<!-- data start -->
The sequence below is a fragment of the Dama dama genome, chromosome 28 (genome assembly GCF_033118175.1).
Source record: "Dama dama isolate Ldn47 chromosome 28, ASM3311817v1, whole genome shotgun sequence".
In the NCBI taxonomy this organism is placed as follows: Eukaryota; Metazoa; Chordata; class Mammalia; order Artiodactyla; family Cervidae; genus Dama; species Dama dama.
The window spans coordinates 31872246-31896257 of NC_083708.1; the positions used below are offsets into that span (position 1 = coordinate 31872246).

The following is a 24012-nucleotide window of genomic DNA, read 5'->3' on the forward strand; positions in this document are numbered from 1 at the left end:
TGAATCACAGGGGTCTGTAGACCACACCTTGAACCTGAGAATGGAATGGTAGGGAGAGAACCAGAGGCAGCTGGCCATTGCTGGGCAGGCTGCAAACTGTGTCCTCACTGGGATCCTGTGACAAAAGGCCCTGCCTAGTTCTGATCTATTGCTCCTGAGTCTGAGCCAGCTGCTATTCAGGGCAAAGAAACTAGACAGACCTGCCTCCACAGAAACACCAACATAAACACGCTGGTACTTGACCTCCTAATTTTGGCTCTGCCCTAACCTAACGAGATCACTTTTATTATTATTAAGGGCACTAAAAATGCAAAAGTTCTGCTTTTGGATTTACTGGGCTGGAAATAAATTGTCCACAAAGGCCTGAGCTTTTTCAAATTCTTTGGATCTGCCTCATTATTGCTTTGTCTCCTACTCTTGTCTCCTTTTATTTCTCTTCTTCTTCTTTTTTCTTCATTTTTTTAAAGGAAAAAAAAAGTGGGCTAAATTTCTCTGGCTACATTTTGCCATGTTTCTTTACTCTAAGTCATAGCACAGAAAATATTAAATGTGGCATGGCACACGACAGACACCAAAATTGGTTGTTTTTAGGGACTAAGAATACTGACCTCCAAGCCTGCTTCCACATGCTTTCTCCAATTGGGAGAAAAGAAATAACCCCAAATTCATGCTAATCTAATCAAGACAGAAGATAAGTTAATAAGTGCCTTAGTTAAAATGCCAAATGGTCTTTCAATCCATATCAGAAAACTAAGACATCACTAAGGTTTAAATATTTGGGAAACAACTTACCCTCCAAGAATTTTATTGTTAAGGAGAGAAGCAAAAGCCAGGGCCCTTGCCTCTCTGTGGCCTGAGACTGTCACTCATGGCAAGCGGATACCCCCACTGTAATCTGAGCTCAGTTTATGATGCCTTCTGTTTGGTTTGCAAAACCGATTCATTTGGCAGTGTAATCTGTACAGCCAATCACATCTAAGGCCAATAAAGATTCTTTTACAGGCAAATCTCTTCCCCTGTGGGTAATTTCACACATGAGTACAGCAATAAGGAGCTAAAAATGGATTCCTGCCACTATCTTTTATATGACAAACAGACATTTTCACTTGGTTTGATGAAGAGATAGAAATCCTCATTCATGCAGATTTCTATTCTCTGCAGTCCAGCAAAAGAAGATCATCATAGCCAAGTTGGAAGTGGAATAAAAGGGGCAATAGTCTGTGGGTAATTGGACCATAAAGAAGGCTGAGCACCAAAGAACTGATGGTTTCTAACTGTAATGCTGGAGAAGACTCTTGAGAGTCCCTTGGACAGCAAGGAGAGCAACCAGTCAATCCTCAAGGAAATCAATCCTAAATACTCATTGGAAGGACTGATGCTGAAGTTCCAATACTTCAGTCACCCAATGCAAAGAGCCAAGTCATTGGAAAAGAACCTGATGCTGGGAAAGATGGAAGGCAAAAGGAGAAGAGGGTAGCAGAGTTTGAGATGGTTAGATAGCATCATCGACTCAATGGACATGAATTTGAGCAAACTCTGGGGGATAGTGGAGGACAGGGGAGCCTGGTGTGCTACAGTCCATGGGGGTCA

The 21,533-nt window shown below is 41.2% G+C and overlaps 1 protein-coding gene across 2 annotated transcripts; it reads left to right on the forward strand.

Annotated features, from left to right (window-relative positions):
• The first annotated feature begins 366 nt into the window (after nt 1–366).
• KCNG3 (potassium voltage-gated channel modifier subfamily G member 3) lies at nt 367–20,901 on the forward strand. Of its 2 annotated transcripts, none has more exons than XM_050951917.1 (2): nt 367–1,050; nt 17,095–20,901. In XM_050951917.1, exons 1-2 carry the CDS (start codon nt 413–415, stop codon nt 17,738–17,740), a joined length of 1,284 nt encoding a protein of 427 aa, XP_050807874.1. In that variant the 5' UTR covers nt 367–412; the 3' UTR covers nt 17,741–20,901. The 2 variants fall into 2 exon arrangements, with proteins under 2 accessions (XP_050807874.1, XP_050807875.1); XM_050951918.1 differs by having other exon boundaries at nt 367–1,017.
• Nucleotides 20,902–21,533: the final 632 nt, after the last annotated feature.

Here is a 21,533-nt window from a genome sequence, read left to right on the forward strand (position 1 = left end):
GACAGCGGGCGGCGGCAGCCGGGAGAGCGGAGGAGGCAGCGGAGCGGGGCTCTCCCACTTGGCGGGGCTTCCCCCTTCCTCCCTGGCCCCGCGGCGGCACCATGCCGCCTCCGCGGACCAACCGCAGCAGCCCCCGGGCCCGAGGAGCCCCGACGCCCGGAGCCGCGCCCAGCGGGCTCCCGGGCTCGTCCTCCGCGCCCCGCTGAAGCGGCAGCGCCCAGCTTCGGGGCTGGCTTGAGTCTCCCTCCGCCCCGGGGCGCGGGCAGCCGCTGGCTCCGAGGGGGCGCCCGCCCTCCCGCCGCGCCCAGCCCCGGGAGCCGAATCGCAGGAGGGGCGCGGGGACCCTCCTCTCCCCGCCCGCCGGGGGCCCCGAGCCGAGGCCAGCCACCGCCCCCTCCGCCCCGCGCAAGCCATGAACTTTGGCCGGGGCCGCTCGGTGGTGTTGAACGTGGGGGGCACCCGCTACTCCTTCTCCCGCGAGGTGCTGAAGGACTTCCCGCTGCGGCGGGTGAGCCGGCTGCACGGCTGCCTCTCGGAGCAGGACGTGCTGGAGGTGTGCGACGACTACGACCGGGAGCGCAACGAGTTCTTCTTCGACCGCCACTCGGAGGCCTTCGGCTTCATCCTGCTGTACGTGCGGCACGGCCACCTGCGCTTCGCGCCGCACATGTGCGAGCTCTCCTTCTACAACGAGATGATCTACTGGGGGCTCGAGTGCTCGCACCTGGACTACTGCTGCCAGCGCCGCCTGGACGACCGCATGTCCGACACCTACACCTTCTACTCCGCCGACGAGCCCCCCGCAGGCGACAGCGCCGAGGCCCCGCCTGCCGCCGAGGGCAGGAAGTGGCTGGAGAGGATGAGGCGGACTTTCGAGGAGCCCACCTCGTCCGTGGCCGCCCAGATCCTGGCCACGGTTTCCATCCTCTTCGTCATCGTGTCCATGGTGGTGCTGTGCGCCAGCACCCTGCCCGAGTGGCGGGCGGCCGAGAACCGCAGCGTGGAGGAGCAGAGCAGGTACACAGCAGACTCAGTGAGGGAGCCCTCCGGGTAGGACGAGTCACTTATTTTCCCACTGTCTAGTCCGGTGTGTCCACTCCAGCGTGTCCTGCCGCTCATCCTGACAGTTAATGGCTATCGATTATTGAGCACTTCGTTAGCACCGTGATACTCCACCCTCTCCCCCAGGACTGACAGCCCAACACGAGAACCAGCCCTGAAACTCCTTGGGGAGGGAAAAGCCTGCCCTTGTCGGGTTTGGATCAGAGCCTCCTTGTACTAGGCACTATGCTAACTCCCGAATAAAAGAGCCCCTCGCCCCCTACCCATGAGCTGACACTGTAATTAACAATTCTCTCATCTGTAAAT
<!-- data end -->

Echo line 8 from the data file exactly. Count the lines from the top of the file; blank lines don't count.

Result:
Annotated features, from left to right (window-relative positions):